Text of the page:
Earlier this year, Bain Capital Double Impact acquired and combined two regional health care companies, Arosa and LivHome, creating a new national in-home care provider. The combined company is led by Ari Medoff, whose background includes an application to the Marines as well as stints with major investment banks and private equity firms. He’s focused on expanding and differentiating the newly merged company from the competition, with an initial focus on workforce initiatives.
In general, the October acquisition was reflective of the ongoing private equity interest in the home care space, especially as U.S. demographics continue to skew older. The deal also marked the first home care investment for Bain Capital Double Impact, which serves as the impact investing arm of Boston-based Bain Capital, a firm with more than $105 billion of assets under management.
Durham, North Carolina-based Arosa Acquisitions invests in the health care service industry, with affiliate companies including Nurse Care of North Carolina and Development Therapy Associates. Los Angeles-based LivHome is a suite of in-home care and care management solutions serving residents of California, Illinois and Texas through a network of experienced senior care managers.
The recently merged entity — dubbed Arosa+LivHome — is looking to differentiate itself from competitors by “creating better jobs,” CEO Ari Medoff recently told Home Health Care News. Highlights from that conversation are below, edited for length and clarity.
HHCN: We had a chance to catch up with you back in October when the news first broke that Bain Capital Double Impact acquired and planned to combine Arosa and LivHome, with you as CEO. Before we get into this new platform you’re leading, can you tell us a little bit about yourself and your history in the home care space?
Medoff: I was an entrepreneur in college — Duke University — and then eventually went into finance. I helped start a company called CFlix, a video streaming company. Coming out of college, I wanted to join the Marine Corps and was accepted into officer candidate school. For medical reasons, I was not allowed to go to Quantico, so I applied to the Peace Corps at that point.
So, how does somebody make a jump from considering and applying to the Marine Corps and Peace Corps to being the CEO of a home care company?
Well, after that, I took a couple different jobs on Wall Street, with Lehman Brothers and Goldman Sachs. I decided I wanted a boot camp experience of going into finance, worked in private equity for five years. While I was in private equity, I had the urge to get back to building teams and being an operator.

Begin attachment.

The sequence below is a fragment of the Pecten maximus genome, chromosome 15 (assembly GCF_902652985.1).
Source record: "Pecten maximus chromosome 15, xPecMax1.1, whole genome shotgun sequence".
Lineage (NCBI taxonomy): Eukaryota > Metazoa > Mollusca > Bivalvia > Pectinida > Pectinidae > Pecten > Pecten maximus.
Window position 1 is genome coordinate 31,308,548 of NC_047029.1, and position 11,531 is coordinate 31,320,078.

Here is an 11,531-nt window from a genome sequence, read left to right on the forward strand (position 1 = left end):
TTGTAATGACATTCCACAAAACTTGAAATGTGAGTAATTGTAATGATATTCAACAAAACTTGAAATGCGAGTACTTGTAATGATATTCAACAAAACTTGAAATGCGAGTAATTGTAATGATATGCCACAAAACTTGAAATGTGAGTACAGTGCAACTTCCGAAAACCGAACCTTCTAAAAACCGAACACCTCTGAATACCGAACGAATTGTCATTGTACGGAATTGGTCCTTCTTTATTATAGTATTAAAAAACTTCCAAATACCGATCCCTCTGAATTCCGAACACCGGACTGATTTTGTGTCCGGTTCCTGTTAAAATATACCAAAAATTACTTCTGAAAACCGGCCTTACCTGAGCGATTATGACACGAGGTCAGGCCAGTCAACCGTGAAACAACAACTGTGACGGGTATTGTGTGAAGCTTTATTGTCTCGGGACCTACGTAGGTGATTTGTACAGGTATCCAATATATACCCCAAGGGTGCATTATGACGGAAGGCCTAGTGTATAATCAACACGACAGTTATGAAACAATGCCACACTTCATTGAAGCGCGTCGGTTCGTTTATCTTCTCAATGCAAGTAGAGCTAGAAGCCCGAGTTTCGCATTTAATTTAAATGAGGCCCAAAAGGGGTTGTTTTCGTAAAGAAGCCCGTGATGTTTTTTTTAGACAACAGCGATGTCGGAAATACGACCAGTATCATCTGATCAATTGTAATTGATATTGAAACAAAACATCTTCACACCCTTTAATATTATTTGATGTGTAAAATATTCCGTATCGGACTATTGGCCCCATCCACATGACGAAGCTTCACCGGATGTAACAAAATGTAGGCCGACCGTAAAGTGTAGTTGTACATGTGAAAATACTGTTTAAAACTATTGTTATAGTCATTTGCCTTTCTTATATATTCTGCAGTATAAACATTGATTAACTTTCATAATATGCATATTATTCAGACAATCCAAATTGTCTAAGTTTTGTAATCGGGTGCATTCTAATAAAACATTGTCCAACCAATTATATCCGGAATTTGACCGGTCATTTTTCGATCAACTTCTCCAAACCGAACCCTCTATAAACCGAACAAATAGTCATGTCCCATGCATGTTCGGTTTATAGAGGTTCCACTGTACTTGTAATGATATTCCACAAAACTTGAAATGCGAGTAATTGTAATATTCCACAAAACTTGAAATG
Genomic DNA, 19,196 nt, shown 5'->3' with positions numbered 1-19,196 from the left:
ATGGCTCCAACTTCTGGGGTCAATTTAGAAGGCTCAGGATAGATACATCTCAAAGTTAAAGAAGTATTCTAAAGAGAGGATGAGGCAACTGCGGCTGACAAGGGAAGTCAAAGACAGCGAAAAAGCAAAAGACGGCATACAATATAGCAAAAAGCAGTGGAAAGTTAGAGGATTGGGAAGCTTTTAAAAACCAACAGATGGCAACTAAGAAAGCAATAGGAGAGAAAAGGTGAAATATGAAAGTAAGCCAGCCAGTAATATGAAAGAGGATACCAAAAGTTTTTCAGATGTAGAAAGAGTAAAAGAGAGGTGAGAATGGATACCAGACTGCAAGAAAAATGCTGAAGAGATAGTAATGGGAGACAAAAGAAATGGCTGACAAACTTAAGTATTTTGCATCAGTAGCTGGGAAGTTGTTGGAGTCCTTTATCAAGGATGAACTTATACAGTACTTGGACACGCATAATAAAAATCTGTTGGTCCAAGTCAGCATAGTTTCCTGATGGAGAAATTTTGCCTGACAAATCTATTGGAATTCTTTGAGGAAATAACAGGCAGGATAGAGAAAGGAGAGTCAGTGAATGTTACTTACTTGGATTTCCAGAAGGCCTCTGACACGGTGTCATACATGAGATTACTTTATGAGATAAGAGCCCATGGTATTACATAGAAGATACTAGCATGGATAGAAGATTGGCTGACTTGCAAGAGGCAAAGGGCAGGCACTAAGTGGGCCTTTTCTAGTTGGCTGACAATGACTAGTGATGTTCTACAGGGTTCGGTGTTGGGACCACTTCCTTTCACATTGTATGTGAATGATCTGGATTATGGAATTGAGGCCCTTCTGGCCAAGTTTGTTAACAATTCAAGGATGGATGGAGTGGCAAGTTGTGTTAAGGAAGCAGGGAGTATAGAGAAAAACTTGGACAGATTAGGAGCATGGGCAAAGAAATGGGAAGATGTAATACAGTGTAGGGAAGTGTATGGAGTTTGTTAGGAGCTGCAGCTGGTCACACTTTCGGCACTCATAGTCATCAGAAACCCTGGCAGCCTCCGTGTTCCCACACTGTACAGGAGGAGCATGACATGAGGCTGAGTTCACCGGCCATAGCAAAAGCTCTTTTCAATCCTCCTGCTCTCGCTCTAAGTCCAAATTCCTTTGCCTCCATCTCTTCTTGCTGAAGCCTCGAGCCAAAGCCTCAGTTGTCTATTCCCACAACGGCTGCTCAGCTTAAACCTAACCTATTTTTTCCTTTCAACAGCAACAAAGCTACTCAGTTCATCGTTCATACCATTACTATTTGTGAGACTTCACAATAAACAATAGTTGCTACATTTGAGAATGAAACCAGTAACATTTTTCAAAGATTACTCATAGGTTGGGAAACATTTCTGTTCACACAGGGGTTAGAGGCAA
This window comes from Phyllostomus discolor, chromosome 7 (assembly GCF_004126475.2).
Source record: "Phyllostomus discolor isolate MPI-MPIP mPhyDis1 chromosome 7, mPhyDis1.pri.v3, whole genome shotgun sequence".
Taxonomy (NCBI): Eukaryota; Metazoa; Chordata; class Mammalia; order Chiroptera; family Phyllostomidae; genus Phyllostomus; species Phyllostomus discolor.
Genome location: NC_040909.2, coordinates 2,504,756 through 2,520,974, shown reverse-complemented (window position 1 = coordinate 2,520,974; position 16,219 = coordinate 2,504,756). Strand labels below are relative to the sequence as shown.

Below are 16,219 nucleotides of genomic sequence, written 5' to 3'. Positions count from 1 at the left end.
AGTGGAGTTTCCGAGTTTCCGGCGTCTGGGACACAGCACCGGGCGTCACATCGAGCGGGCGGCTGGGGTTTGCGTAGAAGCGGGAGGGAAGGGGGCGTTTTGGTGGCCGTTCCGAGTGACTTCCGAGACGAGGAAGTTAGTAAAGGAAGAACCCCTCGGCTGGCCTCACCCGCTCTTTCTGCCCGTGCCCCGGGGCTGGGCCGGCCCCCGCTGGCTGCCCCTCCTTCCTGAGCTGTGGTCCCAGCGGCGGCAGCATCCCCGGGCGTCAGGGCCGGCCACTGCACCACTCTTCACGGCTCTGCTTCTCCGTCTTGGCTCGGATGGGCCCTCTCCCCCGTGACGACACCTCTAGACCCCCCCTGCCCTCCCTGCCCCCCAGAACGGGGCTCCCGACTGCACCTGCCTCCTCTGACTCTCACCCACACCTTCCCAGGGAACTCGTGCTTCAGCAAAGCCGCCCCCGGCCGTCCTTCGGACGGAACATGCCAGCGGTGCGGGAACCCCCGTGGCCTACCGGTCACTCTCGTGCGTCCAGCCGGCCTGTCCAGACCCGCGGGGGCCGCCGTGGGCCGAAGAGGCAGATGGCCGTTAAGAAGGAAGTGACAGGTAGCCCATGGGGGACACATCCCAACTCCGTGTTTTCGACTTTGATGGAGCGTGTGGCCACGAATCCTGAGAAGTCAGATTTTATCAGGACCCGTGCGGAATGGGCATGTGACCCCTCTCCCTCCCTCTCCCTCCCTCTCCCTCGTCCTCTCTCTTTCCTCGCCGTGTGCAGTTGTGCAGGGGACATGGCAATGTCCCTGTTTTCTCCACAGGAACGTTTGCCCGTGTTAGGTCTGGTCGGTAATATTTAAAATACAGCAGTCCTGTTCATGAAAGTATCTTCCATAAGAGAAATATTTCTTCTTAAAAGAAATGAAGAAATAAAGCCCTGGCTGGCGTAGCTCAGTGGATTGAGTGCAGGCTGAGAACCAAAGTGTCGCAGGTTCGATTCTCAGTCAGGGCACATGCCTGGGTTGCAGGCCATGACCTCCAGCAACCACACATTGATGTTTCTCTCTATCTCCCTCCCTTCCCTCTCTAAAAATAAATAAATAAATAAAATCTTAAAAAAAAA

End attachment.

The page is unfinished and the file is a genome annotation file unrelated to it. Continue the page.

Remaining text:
I left to business school and public policy school. I did a [master’s of public policy degree] and MBA at the Harvard Kennedy School and the Harvard Business School from 2008 to 2011.
Two weeks into my graduate school career, Lehman Brothers collapsed, which was shocking to see, having left in 2006 when Lehman was at its peak. I also had some pretty transformative travel experiences, having spent a summer living and working in Karachi, Pakistan, with the Acumen Fund, a social entrepreneurship nonprofit.
Combining those two experience and learning about wage inequality, I felt our country was somewhat at a turning point where we would need to figure out how to create better jobs. Otherwise, I thought, we were going to bounce from crisis to crisis. I thought owning and running a small business would be a tremendous way to make a difference in people’s lives, in employee’s lives.
Instead of starting a business from scratch or going into consulting, investment banking, private equity, I thought it would be best to find a small business to buy. Coming out of business and public policy school in 2011, I emailed 20,000 companies from Georgia to Pennsylvania — not health care specific. I looked at a company that did motocross TV production. I looked at a company that did underwater treadmills. I looked at a huge range of businesses.
The one the caught my eye as a good business: Nurse Care of North Carolina, based in Durham.
Nurse Care of North Carolina is an in-home non-medical care provider, founded in 2000 Arosa Acquisitions purchased it in 2014, at which point you became CEO. What attracted you to Nurse Care of North Carolina?
Some of the obvious things. There’s the growing need and demand for services. Most important to me, though, was that I thought we could create better jobs for our caregivers. It’s an industry with an extraordinarily difficult employment dynamic.
There are good reasons that it’s hard to have good jobs in home care, but I felt that we could do better. I was able to buy Nurse Care in October 2012 from the founders, and it has now been a six-year journey of building that culture. Our mission really since the early days has been to attract, train, retain and treasure the best care professionals out there.
How did Arosa+LivHome come up?
Over the the years, I grew Nurse Care both organically and through acquisition. We went from one office to four offices, basically tripling in size, tripling in headcount. Bain Capital Double Impact called me in early 2017 to learn more about my business. They expressed an interest in the industry.
Candidly, we were too small for them to consider investing in.